Who could forget the days of whipping out their Nintendo system, blowing into the base of their Super Mario Bros. cartridge and then slipping it into the console for some 8-bit gaming goodness? Well, one Tokyo startup has come up with a similar platform for the smartphone era called Pico Cassettes. 


The team at Beatrobo have developed a tiny game cassette that plugs into a phone’s audio jack, acting as a physical key for unlocking old-school games. These cartridges are actually an extension of the startup’s PlugAir technology, which has been used to sell physical music and video content throughout Japan. (In fact, it was on display inside the Atmel CES booth back in 2014.) While the dongles themselves don’t actually store any software, each one serves as as an authentication key for unlocking content by sending out an inaudible sound to the device.

What’s nice is that, since each Pico Cassette has a unique identifier and can securely communicate with Beatrobo’s servers, players will have the ability to save their games and play each one on a number of gadgets.


“We’ve been thinking about gaming since we designed PlugAir,” Beatrobo founder and CEO Hiroshi Asaeda recently told Tech in Asia. “We thought it could be cool to plug a character-themed dongle into your phone and then unlock a special character in a game like Puzzles and Dragons. We had the idea before Nintendo announced its Amiibo figures, and we still think there’s an opportunity to make that kind of device for mobile.”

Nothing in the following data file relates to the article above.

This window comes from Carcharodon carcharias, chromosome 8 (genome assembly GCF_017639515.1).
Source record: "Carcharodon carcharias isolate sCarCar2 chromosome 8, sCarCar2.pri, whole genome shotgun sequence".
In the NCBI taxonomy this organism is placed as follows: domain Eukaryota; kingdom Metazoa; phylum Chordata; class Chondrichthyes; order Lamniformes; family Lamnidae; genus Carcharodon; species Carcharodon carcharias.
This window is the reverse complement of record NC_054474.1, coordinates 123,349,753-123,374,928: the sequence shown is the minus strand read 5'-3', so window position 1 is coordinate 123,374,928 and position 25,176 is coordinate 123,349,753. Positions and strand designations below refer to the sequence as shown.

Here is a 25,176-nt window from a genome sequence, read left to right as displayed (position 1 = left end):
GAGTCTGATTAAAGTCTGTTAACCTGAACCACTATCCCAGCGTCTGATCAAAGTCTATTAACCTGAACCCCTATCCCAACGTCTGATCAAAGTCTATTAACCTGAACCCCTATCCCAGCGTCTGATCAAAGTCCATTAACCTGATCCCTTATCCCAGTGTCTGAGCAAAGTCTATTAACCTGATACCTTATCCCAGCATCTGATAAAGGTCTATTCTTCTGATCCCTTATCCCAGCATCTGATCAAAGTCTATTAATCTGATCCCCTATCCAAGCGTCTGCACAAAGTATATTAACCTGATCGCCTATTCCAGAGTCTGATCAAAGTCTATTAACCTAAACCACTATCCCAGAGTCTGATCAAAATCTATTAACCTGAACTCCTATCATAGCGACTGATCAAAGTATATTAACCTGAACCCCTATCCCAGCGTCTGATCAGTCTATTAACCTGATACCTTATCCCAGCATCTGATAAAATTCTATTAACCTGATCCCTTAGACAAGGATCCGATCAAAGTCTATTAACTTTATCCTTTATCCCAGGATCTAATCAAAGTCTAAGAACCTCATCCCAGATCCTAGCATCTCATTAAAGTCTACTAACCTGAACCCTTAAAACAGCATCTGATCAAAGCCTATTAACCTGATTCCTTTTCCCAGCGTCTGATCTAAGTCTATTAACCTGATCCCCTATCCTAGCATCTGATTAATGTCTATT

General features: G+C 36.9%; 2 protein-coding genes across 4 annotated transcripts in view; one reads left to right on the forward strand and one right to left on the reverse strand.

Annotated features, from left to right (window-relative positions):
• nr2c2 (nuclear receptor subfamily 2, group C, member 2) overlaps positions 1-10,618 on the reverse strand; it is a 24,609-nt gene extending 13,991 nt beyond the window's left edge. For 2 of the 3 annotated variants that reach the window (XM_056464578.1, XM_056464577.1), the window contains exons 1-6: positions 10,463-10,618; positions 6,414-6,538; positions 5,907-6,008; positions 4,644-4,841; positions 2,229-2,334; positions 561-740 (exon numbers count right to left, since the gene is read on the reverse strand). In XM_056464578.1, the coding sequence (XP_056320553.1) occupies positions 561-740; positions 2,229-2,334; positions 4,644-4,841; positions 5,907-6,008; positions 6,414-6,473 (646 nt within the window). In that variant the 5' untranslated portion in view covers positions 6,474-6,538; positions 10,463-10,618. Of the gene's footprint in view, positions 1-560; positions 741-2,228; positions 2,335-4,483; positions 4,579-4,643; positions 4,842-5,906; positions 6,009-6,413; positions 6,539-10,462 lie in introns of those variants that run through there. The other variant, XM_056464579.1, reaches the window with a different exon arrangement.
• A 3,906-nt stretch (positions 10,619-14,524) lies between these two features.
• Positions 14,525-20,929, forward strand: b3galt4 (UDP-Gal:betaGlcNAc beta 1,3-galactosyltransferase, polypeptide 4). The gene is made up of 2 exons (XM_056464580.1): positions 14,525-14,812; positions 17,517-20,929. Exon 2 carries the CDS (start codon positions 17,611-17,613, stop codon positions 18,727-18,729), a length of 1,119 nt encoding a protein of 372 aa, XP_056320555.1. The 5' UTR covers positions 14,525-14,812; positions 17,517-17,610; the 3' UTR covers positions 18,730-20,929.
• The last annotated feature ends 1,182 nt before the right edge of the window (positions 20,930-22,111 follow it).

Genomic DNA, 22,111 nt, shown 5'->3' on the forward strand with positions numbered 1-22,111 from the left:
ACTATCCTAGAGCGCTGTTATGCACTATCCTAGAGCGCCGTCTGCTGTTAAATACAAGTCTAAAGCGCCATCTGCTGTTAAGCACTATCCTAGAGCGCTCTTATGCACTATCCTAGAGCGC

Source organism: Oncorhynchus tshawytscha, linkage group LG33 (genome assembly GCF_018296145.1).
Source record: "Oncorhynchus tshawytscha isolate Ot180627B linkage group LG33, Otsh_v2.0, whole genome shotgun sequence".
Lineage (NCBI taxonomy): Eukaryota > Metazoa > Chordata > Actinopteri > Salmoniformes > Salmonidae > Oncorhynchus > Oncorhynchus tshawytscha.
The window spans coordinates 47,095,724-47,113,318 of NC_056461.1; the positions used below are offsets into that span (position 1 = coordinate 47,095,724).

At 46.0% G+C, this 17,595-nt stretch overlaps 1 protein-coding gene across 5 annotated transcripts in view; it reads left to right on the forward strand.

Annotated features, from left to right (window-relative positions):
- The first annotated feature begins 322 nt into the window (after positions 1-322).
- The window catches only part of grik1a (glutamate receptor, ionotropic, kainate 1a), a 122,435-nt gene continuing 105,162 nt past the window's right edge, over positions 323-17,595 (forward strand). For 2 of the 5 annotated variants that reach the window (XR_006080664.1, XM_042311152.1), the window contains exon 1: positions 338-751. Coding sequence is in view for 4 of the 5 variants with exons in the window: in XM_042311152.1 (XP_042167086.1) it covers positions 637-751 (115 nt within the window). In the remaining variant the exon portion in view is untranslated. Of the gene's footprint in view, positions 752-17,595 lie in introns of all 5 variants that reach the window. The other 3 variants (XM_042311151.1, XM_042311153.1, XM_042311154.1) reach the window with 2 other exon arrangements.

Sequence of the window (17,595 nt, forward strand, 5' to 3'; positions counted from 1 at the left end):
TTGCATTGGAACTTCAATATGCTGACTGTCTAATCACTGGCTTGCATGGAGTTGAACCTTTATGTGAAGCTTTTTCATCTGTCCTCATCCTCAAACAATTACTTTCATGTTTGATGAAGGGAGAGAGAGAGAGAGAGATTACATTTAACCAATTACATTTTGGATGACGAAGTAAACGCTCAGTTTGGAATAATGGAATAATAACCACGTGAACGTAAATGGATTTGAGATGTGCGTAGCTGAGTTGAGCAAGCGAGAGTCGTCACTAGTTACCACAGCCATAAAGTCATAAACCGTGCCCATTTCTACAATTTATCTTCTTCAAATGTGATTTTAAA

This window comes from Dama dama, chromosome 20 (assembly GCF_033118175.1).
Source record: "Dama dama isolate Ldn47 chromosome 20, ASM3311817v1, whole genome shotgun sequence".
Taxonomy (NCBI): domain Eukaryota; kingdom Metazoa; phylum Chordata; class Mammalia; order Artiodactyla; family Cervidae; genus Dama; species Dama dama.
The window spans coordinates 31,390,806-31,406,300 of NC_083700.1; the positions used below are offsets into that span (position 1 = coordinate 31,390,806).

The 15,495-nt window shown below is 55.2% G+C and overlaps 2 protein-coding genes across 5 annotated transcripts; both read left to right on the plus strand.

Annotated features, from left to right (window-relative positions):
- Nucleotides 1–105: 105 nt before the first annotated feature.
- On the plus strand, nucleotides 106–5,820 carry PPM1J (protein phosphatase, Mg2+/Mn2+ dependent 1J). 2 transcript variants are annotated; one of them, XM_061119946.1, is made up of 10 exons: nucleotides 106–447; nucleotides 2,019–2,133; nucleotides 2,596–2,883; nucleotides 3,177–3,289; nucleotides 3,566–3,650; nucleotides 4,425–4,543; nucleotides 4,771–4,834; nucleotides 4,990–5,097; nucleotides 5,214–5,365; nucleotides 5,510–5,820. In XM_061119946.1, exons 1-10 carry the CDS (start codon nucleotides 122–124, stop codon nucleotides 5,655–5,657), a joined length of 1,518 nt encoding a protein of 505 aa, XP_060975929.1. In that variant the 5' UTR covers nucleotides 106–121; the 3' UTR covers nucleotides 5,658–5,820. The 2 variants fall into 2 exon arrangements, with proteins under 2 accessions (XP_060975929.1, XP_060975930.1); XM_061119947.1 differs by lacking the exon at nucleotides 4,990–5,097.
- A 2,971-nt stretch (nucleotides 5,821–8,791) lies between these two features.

For now, Beatrobo’s first goal is to relaunch some classic NES titles like Super Mario Bros. and Pac-Man. In the process, the team is hoping that Pico Cassette can one day do the same for vintage gaming as Spotify has done for the music industry. While still merely at the demo stage, you can follow along with the project on Beatrobo’s website here.

[Image: The Verge]

Paying homage to the “Father of Video Games” Maker style

Sadly, the “Father of Video Games” has passed away at the age of 92. Ralph Baer was a prolific inventor who earned more than 150 patents in his lifetime, in addition to having created the precursor to both Pong and the electronic memory game Simon. The true pioneer went on to develop the Magnavox Odyssey in 1972. Credited as the the first home gaming console, the Odyssey was battery powered, and featured a controller with two knobs to move horizontally and vertically.


A Maker in every sense of the word, the Father of Video Games’ legacy has surely inspired countless others to pursue their ideas. In fact, we have decided to pay tribute to Baer by compiling some of our favorite video game-inspired DIY projects…

Turning a storefront into a arcade game


Competing in the world’s largest online Mastermind game


Saying goodbye to thumb cramps on 3DS


Playing Tetris on your t-shirt


Modding a speech-controlled Game Boy Advance


Retro gaming with the Magpi


Configuring an 8x8x8 LED cube as a Space Invaders game


Recreating the retro game of Pong


Playing Tekken on a piano


Devising a dead-icated Splatterhouse arcade game


Gaming it up on Gameduino 2


Drawing actual blood every time your character bleeds


Hacking 8-bit chiptunes with this DIY instrument


Playing Doom on a hacked printer


Turning your Moto 360 into a classic 007 smartwatch


Reliving the days of 8-bit gaming with Uzebox


Wearing Tetris on your wrist


Making your own credit-card sized gaming console


Ralph, you will certainly be missed!